Investing isn't easy. Even Warren Buffett counsels that most investors should invest in a low-cost index like the S&P 500. That way, "you'll be buying into a wonderful industry, which in effect is all of American industry," he says.

But there are, of course, companies whose long-term fortunes differ substantially from the index. In this series, we look at how members of the S&P 500 have performed compared with the index itself.

Step on up, General Mills (NYSE: GIS).

General Mills shares have simply crushed the S&P 500 over the past three decades:


Source: S&P Capital IQ.

Since 1980, shares returned an average of 14.9% a year, compared with 11.1% a year for the S&P (both include dividends). That difference adds up fast. One thousand dollars invested in the S&P in 1980 would be worth $29,400 today. In General Mills, it'd be worth $84,000.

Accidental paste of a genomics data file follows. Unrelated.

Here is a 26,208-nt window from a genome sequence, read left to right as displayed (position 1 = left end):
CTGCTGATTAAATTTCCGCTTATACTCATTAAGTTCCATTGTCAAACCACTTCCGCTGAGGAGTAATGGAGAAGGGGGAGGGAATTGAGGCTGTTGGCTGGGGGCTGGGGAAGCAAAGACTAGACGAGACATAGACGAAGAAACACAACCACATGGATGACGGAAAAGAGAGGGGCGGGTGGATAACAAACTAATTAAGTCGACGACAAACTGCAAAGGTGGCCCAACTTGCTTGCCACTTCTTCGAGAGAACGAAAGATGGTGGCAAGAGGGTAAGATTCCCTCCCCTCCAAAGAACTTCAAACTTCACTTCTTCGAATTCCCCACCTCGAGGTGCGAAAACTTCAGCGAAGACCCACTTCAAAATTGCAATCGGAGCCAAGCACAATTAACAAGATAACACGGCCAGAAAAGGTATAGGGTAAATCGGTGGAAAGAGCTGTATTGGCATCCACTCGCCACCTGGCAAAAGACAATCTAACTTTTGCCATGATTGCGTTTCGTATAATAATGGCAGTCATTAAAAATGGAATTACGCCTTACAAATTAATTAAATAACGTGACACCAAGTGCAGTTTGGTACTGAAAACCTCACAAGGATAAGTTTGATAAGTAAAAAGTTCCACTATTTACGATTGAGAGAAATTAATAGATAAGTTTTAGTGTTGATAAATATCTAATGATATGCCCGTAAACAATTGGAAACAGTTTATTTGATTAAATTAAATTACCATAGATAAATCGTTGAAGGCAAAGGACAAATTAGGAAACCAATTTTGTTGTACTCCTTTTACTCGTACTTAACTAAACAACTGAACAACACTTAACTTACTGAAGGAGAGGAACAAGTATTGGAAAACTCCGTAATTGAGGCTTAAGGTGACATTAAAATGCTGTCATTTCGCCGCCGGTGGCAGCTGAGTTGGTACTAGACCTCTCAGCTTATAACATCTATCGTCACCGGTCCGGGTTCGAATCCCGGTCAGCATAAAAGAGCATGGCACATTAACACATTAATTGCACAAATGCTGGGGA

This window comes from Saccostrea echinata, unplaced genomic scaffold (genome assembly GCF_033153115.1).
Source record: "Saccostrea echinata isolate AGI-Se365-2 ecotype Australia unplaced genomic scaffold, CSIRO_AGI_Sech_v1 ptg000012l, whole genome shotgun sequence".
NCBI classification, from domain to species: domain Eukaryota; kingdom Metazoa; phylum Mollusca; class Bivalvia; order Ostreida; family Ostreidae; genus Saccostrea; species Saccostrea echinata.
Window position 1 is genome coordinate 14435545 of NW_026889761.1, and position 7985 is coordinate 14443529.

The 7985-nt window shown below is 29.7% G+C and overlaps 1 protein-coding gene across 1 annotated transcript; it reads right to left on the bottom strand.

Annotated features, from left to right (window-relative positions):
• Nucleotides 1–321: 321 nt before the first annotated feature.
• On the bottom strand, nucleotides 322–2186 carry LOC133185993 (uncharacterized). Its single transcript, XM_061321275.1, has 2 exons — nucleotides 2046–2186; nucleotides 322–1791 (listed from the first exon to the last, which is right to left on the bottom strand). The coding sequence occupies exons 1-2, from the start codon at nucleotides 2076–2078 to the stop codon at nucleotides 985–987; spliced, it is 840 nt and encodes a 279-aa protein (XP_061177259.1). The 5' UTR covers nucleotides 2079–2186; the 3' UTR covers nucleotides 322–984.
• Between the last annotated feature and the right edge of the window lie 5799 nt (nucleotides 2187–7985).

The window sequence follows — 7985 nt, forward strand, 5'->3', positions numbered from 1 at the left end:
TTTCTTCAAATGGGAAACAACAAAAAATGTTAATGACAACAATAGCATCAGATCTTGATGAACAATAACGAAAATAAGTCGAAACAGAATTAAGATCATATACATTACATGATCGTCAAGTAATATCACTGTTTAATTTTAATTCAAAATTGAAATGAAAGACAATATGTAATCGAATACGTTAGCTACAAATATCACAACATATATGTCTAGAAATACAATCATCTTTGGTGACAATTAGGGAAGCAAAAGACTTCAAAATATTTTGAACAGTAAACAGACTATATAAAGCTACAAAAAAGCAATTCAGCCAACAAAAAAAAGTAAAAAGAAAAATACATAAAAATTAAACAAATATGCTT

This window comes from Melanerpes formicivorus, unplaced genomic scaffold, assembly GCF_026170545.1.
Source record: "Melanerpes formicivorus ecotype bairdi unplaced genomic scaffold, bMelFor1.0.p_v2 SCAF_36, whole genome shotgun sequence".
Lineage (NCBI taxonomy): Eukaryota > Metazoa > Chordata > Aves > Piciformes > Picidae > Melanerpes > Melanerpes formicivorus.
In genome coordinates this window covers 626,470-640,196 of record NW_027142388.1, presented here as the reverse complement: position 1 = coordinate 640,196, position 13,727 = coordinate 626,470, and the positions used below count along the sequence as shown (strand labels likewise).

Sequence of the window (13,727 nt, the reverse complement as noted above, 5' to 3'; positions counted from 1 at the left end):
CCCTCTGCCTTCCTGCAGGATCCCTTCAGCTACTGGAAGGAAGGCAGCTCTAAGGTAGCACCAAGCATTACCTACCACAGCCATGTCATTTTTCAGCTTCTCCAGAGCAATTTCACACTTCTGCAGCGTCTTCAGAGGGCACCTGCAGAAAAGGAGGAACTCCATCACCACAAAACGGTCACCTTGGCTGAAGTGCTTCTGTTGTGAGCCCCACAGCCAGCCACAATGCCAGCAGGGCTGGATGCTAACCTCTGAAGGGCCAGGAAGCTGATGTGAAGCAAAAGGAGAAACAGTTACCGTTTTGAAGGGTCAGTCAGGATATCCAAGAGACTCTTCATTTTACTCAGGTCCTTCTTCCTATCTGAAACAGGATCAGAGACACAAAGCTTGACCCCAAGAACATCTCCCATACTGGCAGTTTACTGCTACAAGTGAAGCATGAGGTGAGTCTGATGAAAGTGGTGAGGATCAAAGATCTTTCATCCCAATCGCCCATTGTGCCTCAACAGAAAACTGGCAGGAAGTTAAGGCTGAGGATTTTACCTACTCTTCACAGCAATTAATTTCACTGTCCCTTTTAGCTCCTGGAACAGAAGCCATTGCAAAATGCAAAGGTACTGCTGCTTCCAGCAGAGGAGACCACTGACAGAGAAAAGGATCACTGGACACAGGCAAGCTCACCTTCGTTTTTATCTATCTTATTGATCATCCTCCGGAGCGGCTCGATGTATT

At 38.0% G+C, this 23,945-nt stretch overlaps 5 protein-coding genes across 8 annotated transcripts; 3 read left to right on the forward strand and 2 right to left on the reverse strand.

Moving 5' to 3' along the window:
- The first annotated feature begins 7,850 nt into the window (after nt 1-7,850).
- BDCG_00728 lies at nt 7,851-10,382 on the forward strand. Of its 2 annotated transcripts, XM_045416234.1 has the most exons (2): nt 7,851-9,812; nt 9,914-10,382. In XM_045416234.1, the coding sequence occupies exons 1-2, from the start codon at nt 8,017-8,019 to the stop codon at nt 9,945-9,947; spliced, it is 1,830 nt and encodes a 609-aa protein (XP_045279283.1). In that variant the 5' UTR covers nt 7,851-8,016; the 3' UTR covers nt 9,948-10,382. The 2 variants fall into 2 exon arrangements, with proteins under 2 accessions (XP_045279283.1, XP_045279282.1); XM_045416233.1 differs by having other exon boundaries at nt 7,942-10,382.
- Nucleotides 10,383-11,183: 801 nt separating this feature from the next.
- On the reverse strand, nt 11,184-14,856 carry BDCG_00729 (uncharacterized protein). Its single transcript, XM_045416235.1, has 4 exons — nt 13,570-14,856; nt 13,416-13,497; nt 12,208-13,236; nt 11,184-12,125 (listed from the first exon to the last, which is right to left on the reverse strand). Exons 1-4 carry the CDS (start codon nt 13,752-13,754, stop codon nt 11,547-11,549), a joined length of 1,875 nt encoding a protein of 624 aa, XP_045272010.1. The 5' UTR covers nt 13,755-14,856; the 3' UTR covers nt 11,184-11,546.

Dividends accounted for a lot of those gains. Compounded since 1980, dividends have made up 70.4% of General Mills' total returns. For the S&P, dividends account for 41.5% of total returns.

And now have a look at how General Mills' earnings compared with S&P 500 earnings:


Source: S&P Capital IQ.

Pretty decent outperformance. Since 1995, General Mills' earnings per share have grown by an average of 8.1% a year, compared with 6% a year for the broader index. That's testament to the power of the company's brand, and smart capital allocation by management.

But that earnings-growth dynamic hasn't led to higher valuations. General Mills has traded for an average of 19.7 times earnings since 1980, compared with 21.3 times for the S&P.

Still, the company has been, without a doubt, an above-average performer historically.

The question is whether that trend can continue. That's where you come in. Our CAPS community currently ranks General Mills with a five-star rating (out of five). Do you disagree? Leave your thoughts in the comments section below, or add General Mills to My Watchlist.